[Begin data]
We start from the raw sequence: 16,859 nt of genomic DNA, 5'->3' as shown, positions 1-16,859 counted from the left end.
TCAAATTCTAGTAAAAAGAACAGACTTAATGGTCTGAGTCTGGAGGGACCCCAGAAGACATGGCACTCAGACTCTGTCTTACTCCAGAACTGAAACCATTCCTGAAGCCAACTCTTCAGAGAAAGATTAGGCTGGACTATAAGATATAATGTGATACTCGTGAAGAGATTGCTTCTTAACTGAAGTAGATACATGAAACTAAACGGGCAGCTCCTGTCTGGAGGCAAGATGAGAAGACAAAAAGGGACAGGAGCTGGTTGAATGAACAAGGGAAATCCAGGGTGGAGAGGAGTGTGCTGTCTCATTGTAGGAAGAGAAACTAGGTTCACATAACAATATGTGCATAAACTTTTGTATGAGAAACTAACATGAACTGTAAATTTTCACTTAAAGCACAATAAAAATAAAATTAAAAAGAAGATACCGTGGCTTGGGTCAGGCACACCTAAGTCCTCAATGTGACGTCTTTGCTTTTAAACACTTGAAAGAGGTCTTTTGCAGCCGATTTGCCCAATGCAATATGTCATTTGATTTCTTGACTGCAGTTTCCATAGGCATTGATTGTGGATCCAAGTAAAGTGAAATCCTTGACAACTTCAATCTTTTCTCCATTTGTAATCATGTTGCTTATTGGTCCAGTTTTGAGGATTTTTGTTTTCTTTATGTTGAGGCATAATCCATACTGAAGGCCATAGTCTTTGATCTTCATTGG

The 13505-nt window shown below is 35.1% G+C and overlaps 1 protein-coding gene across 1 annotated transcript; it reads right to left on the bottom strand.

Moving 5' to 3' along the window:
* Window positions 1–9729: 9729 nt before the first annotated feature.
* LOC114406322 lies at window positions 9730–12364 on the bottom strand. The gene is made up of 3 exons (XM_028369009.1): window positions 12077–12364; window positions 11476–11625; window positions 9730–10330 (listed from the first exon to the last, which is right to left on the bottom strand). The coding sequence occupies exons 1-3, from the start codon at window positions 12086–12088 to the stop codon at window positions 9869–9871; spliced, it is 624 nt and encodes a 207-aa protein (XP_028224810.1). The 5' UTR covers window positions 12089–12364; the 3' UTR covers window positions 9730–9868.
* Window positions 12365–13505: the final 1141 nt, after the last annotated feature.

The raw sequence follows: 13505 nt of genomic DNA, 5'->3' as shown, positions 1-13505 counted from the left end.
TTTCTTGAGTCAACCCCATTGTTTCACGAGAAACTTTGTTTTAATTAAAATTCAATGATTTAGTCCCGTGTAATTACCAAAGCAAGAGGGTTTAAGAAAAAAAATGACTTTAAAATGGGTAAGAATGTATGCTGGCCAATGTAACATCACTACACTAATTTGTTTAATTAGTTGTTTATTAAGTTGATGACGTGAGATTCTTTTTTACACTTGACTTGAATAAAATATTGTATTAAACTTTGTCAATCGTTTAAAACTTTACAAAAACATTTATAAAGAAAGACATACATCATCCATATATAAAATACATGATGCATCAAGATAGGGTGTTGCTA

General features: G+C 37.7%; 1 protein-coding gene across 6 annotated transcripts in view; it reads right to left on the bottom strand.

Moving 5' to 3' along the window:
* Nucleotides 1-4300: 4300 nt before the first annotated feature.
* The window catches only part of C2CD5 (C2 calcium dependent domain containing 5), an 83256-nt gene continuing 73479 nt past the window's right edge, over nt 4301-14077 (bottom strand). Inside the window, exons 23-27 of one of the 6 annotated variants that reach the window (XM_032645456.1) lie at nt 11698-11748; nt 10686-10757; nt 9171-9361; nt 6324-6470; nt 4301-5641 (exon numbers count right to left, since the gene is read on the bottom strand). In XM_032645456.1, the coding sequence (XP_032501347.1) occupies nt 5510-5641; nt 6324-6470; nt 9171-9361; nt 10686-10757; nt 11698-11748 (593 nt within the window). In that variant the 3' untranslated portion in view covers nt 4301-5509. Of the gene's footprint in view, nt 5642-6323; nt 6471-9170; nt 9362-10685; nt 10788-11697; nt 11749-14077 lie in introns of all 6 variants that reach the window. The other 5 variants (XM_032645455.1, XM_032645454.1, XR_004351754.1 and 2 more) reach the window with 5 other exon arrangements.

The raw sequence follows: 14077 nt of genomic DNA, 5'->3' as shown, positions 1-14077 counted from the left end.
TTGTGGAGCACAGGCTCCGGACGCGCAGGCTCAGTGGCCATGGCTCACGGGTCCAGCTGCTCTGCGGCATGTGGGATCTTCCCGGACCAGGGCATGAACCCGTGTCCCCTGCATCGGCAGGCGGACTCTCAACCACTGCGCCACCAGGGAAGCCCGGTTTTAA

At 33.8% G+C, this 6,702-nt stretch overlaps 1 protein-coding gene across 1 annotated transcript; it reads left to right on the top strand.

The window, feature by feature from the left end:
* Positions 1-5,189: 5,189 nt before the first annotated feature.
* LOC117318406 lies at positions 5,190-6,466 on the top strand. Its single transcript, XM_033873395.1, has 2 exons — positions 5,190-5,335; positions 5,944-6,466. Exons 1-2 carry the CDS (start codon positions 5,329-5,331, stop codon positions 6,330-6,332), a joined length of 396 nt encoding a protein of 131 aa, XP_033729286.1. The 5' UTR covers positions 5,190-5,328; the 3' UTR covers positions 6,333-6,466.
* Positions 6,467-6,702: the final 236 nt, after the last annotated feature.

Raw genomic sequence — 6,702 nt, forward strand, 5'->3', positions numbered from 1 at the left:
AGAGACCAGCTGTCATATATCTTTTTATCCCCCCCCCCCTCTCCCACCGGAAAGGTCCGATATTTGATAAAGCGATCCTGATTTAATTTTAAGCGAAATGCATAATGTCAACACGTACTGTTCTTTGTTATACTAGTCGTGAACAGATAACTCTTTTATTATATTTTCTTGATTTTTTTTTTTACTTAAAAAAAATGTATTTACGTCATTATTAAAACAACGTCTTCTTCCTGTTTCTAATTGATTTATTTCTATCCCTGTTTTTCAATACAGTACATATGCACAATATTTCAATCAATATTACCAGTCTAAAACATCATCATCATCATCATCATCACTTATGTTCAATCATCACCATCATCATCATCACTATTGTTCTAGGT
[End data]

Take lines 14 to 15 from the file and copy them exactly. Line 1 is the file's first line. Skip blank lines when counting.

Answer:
The raw sequence follows: 14077 nt of genomic DNA, 5'->3' as shown, positions 1-14077 counted from the left end.
TTGTGGAGCACAGGCTCCGGACGCGCAGGCTCAGTGGCCATGGCTCACGGGTCCAGCTGCTCTGCGGCATGTGGGATCTTCCCGGACCAGGGCATGAACCCGTGTCCCCTGCATCGGCAGGCGGACTCTCAACCACTGCGCCACCAGGGAAGCCCGGTTTTAA